"Sex can change through the menopause, but it doesn’t need to be game over," says Dr Briggs. "Sexual desire can decrease or increase, and menopause symptoms that hold women back from an active sex life are treatable.

"For example, HRT may improve sexual function due to its action on the arousal centres in the brain. And vaginal dryness and soreness can be effectively treated with vaginal estrogens, moisturisers and lubricants. Non-hormonal treatments include psychosexual counselling [a sex therapist offering specialist treatment], which has proven success rates."

Top view, sleeping and black couple in bed in morning after fighting, argument and relationship problem. Depression, dating and male in bed with woman with sexual frustrated, infertility and stress
Menopause doesn't have to ruin your sex life. (Getty Images)

4. 'Testosterone will help every woman – I need it too'

"While there’s been media coverage about the benefits of testosterone therapy for menopause, the only current recommended reason for prescribing it is persistent low sex drive in women. And only after all other possible factors, including taking HRT, have been addressed," Dr Briggs emphasises.

"However, even in these circumstances testosterone does not help everyone. Sexual desire is complex and other help is available – and often more effective. There is not currently enough clinical evidence to recommend testosterone use for low energy, low mood, fatigue or brain fog.

"More research is needed before we would suggest its use more widely."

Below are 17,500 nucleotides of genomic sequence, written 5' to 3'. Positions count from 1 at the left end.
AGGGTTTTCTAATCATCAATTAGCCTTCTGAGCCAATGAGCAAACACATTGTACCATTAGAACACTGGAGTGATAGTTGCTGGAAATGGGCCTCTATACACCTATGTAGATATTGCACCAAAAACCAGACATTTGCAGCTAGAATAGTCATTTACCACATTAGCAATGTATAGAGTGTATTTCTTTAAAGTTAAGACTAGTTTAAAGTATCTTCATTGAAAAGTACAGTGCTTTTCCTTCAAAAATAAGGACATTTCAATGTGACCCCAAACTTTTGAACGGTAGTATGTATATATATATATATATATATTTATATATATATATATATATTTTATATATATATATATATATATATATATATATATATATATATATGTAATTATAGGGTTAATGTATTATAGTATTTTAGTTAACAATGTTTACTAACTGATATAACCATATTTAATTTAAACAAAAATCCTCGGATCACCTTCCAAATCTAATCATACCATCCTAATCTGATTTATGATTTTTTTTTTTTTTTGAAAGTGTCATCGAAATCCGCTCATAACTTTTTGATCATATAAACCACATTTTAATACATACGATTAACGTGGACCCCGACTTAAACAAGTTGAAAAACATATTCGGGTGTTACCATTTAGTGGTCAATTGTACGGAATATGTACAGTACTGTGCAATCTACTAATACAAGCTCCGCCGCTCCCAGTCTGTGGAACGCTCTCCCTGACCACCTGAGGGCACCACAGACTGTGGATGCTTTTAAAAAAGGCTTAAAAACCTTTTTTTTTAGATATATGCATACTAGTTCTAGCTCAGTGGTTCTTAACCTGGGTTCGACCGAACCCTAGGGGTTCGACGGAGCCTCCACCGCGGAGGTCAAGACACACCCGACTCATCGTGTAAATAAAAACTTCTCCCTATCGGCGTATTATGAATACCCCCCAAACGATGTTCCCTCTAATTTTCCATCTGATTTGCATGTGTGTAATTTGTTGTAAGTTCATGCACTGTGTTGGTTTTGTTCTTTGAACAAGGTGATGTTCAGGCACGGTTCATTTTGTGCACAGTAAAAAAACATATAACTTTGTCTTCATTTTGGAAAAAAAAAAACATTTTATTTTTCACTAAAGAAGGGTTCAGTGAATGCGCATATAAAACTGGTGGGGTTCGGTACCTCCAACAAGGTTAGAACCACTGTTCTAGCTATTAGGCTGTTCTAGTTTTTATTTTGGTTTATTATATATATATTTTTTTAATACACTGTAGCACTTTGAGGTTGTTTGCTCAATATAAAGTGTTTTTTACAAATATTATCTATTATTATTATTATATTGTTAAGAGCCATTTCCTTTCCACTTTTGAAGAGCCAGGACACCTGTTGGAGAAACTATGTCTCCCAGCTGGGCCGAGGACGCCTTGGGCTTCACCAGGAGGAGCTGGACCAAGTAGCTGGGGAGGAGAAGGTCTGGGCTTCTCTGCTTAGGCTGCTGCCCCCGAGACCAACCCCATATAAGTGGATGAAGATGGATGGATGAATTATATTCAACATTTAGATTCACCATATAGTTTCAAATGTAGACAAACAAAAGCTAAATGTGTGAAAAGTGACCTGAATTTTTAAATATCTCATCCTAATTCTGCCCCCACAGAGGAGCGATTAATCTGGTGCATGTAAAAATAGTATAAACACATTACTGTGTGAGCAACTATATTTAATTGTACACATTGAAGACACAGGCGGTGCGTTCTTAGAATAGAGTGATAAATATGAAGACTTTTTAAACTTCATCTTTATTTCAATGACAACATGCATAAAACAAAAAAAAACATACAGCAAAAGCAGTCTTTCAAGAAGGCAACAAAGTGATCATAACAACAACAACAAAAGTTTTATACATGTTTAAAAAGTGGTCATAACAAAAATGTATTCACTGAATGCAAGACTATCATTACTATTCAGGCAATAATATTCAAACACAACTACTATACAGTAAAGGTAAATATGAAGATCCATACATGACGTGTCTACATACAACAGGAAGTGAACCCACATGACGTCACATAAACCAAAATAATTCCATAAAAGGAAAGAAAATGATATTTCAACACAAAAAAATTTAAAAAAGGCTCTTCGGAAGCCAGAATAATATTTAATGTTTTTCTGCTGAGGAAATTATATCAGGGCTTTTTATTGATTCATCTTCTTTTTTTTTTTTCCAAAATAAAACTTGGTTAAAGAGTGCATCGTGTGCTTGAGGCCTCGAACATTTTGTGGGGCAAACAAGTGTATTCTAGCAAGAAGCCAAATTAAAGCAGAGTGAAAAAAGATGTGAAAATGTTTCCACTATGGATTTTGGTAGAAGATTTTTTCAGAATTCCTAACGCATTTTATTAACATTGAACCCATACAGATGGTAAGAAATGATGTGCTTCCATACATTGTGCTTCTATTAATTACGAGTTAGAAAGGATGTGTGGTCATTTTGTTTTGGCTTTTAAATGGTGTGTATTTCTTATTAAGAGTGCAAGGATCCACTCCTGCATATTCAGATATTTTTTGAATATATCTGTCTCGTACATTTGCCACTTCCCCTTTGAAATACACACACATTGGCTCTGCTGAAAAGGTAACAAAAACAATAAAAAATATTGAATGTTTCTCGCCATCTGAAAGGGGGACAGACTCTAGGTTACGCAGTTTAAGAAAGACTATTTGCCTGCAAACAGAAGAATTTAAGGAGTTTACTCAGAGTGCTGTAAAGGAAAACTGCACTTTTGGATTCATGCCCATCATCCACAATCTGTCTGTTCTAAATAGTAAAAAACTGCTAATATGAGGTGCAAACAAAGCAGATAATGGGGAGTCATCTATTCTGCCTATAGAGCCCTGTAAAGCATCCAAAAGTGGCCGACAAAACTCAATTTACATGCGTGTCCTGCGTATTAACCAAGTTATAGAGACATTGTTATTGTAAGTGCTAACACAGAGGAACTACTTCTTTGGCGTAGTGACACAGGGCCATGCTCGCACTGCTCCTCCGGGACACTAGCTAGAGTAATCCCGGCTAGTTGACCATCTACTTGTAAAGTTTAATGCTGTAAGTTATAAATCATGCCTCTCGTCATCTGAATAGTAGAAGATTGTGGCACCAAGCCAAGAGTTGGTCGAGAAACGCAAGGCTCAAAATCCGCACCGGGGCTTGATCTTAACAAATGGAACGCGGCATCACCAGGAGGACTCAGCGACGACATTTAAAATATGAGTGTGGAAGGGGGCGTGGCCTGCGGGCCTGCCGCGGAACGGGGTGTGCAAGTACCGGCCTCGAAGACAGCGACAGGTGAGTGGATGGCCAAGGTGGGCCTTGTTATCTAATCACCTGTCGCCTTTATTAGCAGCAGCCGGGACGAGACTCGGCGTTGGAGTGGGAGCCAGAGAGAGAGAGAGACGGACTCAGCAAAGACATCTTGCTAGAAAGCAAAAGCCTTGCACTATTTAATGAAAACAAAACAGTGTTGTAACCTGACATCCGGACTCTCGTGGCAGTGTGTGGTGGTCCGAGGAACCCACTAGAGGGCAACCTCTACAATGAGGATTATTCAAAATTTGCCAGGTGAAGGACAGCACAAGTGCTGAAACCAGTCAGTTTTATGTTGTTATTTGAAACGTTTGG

Testosterone pill, conceptual image
'More research is needed.'

5. 'I only deserve help if I am really suffering'

Everyone should be entitled to help.

"Menopause isn't just hot flushes and women don't need to suffer in silence. Every menopause is different and every woman deserves support through this transition. Hot flushes can be debilitating and symptoms can be both physical (dry skin, headaches, vaginal dryness) and psychological (depressed mood, anxiety, mood swings)," explains Dr Briggs.

"Women experience menopause in a variety of ways. It is not unusual to feel that your body is changing dramatically, and equally, that it has hardly changed at all.

"The most important thing is that whatever your symptoms, advice and support is available. Be aware of any changes and consult your GP or another healthcare professional for advice."

Depression, anxiety and thinking senior woman with a mental health problem in the window reflection of a house. Sad, stress and elderly person with an idea, tired and depressed during retirement
Everyone's experience is valid. (Getty Images)

If you have menopausal symptoms that are affecting you or you're experiencing symptoms before 45, it's worth talking to your GP. They can usually confirm whether you're menopausal, and offer treatments and suggest lifestyle changes if you have severe symptoms that interfere with your daily life.

You can also find support and advice from The Menopause Charity.

Whatever you're going through, you can call the Samaritans now for free, from any phone, at any time, on 116 123 – a friendly voice will be there to listen – or email jo@samaritans.org.

If you think someone is in immediate danger, the quickest way to get help is to call an ambulance on 999.

Read more on menopause:

Watch: NHS should offer women therapy for the menopause, new guidance says